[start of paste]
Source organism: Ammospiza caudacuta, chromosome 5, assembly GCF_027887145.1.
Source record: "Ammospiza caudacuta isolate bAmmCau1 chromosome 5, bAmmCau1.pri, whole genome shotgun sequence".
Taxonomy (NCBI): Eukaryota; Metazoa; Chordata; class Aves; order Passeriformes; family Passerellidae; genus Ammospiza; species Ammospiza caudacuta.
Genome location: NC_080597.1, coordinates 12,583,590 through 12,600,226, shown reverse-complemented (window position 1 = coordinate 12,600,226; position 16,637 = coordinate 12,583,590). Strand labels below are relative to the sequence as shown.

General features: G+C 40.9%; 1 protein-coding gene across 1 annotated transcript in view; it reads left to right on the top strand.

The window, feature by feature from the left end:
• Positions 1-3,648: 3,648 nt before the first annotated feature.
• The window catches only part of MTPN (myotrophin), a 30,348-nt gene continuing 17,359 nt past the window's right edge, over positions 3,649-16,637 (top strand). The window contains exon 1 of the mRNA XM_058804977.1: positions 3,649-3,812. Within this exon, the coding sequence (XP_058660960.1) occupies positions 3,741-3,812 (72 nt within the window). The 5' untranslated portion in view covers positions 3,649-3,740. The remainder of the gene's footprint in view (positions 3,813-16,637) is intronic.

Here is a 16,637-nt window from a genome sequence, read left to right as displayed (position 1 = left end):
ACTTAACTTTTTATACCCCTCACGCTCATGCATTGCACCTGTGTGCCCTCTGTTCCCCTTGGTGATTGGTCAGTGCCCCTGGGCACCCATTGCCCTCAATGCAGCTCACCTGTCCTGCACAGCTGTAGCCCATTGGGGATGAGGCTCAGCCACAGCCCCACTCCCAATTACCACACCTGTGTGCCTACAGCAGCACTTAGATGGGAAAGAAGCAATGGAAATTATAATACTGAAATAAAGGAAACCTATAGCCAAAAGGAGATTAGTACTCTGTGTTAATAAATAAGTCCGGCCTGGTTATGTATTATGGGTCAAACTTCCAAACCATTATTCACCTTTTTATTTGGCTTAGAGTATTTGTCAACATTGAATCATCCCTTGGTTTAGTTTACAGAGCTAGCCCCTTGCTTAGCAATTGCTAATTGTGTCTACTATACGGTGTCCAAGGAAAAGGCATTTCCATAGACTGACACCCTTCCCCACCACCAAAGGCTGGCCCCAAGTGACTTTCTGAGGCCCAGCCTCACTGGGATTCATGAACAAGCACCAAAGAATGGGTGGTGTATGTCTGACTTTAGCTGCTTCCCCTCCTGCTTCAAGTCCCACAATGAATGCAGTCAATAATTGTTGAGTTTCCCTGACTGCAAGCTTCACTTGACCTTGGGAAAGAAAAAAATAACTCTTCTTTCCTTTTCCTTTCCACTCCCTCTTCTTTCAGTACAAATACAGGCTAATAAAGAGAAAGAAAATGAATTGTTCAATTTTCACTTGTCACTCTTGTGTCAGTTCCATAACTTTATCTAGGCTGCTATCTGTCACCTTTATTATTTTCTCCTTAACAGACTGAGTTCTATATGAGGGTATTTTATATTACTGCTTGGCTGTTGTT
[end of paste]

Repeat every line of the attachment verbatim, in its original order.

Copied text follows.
Source organism: Ammospiza caudacuta, chromosome 5, assembly GCF_027887145.1.
Source record: "Ammospiza caudacuta isolate bAmmCau1 chromosome 5, bAmmCau1.pri, whole genome shotgun sequence".
Taxonomy (NCBI): Eukaryota; Metazoa; Chordata; class Aves; order Passeriformes; family Passerellidae; genus Ammospiza; species Ammospiza caudacuta.
Genome location: NC_080597.1, coordinates 12,583,590 through 12,600,226, shown reverse-complemented (window position 1 = coordinate 12,600,226; position 16,637 = coordinate 12,583,590). Strand labels below are relative to the sequence as shown.

General features: G+C 40.9%; 1 protein-coding gene across 1 annotated transcript in view; it reads left to right on the top strand.

The window, feature by feature from the left end:
• Positions 1-3,648: 3,648 nt before the first annotated feature.
• The window catches only part of MTPN (myotrophin), a 30,348-nt gene continuing 17,359 nt past the window's right edge, over positions 3,649-16,637 (top strand). The window contains exon 1 of the mRNA XM_058804977.1: positions 3,649-3,812. Within this exon, the coding sequence (XP_058660960.1) occupies positions 3,741-3,812 (72 nt within the window). The 5' untranslated portion in view covers positions 3,649-3,740. The remainder of the gene's footprint in view (positions 3,813-16,637) is intronic.

Here is a 16,637-nt window from a genome sequence, read left to right as displayed (position 1 = left end):
ACTTAACTTTTTATACCCCTCACGCTCATGCATTGCACCTGTGTGCCCTCTGTTCCCCTTGGTGATTGGTCAGTGCCCCTGGGCACCCATTGCCCTCAATGCAGCTCACCTGTCCTGCACAGCTGTAGCCCATTGGGGATGAGGCTCAGCCACAGCCCCACTCCCAATTACCACACCTGTGTGCCTACAGCAGCACTTAGATGGGAAAGAAGCAATGGAAATTATAATACTGAAATAAAGGAAACCTATAGCCAAAAGGAGATTAGTACTCTGTGTTAATAAATAAGTCCGGCCTGGTTATGTATTATGGGTCAAACTTCCAAACCATTATTCACCTTTTTATTTGGCTTAGAGTATTTGTCAACATTGAATCATCCCTTGGTTTAGTTTACAGAGCTAGCCCCTTGCTTAGCAATTGCTAATTGTGTCTACTATACGGTGTCCAAGGAAAAGGCATTTCCATAGACTGACACCCTTCCCCACCACCAAAGGCTGGCCCCAAGTGACTTTCTGAGGCCCAGCCTCACTGGGATTCATGAACAAGCACCAAAGAATGGGTGGTGTATGTCTGACTTTAGCTGCTTCCCCTCCTGCTTCAAGTCCCACAATGAATGCAGTCAATAATTGTTGAGTTTCCCTGACTGCAAGCTTCACTTGACCTTGGGAAAGAAAAAAATAACTCTTCTTTCCTTTTCCTTTCCACTCCCTCTTCTTTCAGTACAAATACAGGCTAATAAAGAGAAAGAAAATGAATTGTTCAATTTTCACTTGTCACTCTTGTGTCAGTTCCATAACTTTATCTAGGCTGCTATCTGTCACCTTTATTATTTTCTCCTTAACAGACTGAGTTCTATATGAGGGTATTTTATATTACTGCTTGGCTGTTGTT